Isn’t the struggle for same-sex marriage just like the struggle for civil rights?
Not at all. It is shameful and wrong to compare present day homosexuals to past generations of African-Americans, who were institutionally prevented from voting, lived under segregation, and were treated as second-class citizens.
The civil rights movement overcame laws against one’s right to exist, not one’s right to change humanity’s fundamental institution. The comparison is so outrageous that many civil rights leaders are offended by its mention. Even Reverend Jesse Jackson, who favors same-sex marriage, rejected the comparison, saying “Gays were never called three-fifths of a person in the Constitution, and they did not require the Voting Rights Act to have the right to vote.”
The difference between Civil Rights and same-sex marriage is the difference between equal treatment and special rights. African-Americans were fighting for the same legal rights as whites during the struggle for Civil Rights—the right to co-exist as equals, to participate in public forums, and to have access to equal opportunities.
Homosexual couples, however, do not face this type of discrimination. They have the same legal rights as heterosexuals, including the right to marry within the definition of marriage. No one, homosexual or heterosexual, has the right to redefine marriage, however.
Most African-Americans understand this vital distinction and overwhelmingly reject the comparison. In fact, according to recent polls, 64 percent of African-Americans are opposed to same-sex marriage, more than any other ethnic or religious group. They understand the danger of distorting the legacy of civil rights leaders such as Martin Luther King, Jr. by invalidly extending his fight to things he never would have supported.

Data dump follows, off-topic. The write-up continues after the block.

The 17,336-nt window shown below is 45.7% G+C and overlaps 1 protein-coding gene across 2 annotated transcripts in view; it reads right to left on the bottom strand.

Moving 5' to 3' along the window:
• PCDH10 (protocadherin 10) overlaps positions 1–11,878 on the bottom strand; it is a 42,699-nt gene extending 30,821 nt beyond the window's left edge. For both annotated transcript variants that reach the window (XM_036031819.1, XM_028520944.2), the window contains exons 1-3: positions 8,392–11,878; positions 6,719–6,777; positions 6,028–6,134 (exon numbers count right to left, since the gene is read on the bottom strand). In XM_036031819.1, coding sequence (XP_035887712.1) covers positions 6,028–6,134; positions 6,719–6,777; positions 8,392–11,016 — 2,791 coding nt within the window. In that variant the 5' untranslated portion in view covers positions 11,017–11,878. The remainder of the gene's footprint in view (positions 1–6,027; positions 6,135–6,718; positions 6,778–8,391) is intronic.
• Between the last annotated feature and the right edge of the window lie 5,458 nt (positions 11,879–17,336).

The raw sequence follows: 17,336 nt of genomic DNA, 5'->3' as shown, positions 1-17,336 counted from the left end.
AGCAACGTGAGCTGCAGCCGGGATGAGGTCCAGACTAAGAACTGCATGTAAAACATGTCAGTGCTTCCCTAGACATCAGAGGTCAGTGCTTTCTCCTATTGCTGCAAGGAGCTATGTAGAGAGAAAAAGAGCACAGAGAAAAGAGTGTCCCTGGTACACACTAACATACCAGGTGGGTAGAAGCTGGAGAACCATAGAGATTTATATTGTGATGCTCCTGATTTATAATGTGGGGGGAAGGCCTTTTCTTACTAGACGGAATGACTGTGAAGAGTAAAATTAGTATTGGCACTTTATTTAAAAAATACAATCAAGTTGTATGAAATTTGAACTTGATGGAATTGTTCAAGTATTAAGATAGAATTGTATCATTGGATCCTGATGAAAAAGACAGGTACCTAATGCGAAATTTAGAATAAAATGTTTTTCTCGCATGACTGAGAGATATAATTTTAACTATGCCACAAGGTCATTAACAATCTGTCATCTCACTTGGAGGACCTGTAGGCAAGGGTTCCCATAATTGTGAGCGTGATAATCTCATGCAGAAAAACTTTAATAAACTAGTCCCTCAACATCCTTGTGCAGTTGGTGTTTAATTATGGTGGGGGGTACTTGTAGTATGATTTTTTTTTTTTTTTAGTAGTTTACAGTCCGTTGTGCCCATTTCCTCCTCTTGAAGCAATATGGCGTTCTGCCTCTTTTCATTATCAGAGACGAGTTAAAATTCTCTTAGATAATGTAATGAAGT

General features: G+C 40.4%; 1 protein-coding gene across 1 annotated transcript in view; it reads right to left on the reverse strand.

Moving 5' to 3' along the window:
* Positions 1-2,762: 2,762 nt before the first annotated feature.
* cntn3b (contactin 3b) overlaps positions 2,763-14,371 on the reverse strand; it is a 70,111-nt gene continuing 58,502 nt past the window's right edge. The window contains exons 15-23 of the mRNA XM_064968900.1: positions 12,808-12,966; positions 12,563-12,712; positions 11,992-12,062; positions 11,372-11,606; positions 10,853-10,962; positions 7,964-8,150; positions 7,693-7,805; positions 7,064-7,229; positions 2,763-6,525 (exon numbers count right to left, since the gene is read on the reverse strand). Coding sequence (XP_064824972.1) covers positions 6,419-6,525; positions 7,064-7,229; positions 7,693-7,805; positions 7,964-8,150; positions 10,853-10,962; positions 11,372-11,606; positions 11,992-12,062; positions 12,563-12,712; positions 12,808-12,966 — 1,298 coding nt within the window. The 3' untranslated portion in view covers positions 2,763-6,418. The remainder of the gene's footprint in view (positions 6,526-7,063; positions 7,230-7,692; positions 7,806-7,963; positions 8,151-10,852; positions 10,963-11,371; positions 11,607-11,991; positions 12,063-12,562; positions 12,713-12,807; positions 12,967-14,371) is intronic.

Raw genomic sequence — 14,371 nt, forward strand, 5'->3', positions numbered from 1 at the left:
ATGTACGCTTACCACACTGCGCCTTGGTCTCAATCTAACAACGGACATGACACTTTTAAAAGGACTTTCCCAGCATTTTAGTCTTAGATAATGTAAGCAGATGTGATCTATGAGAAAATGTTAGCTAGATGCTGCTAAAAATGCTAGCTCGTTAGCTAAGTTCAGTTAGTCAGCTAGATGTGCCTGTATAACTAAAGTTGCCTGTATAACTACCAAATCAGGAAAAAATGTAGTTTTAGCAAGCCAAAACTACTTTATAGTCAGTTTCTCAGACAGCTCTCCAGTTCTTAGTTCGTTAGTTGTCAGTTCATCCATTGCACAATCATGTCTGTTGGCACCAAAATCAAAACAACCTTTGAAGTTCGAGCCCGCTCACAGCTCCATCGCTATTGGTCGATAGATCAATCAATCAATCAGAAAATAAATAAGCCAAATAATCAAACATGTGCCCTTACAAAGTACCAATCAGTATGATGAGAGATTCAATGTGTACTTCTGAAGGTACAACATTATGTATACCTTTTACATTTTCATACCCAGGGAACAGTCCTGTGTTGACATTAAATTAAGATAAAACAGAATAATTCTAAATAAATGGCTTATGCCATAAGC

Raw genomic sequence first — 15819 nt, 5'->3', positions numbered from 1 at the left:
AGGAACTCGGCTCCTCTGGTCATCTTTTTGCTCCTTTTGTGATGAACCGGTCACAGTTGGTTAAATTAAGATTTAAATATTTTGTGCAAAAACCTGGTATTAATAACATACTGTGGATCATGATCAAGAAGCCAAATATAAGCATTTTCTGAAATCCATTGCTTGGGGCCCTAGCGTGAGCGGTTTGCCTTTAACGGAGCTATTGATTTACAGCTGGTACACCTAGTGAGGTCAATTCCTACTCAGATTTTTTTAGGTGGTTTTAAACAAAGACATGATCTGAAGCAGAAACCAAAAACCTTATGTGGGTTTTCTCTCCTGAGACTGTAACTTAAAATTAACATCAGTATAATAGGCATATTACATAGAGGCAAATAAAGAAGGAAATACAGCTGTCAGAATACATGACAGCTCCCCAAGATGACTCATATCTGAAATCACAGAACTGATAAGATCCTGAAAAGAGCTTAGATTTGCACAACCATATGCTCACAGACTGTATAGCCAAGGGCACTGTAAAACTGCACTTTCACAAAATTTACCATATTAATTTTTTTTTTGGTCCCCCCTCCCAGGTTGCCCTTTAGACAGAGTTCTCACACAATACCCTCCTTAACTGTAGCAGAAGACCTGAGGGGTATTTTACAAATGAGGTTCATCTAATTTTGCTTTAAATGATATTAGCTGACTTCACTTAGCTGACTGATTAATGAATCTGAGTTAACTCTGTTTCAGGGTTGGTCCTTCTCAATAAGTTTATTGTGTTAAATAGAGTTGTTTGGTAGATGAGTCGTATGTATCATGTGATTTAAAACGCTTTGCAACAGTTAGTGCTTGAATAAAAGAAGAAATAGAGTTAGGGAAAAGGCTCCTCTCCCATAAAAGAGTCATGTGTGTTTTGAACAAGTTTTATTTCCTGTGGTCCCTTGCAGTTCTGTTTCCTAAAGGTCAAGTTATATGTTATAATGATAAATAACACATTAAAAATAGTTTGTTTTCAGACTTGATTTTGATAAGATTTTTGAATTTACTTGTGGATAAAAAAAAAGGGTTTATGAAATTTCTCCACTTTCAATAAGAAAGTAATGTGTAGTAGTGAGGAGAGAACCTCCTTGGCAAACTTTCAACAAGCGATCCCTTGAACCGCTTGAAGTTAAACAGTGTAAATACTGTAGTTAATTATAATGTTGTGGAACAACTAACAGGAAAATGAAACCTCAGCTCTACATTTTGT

The idea that marriage was created to discriminate against homosexuals is silly and offensive. As Rev. Richard Richardson, head of The Black Ministerial Alliance of Greater Boston, stated in his testimony before the U.S. Senate, “The traditional institution of marriage is not about discrimination. And I find it offensive to call it that. Marriage was not created to oppress people. It was created for children. It boggles my mind that people would compare the traditional institution of marriage to slavery.” There is no “civil right” to intentionally subject children to fatherlessness or motherlessness.
Shouldn’t we love homosexuals and lesbians?
Absolutely. Every person is made in the image of God and of great value. Each person should be loved and respected.
Why should we worry about protecting marriage when it’s already so weak?
Typically, we don’t surrender to crime, academic failure, abuse or any other social ill simply because it’s a “new reality.” To surrender the future to our past failures is cynical and destructive. Instead, we should celebrate and uphold marriage as the ideal, and work to restore strong marriages as the best way to solve social problems.
It’s true that marriage in the United States has weakened over the past century, in large part due to no-fault divorce, cohabitation and abortion—things that separate marriage from child-bearing. The results of these social experiments are undeniable. They include rampant crime, widespread poverty, frequent delinquency, cycles of violence, uncontrolled drug use, unchecked child abuse and rising illegitimacy rates—all results of marriage and family breakdown.
It’s no small thing then to ask for yet another social experiment that further separates marriage from parenting. Same-sex marriage will be the outright affirmation of what these previous experiments have been tacitly proclaiming: that marriage is a purely personal institution that has no public implications whatsoever.
The reason we should protect marriage—even in its weakened state—is that only married households with moms and dads provide children with the ideal place to grow into healthy adults. Only marriage brings men and women together in complementary ways that channel the strengths and weaknesses of each sex into positive social ends.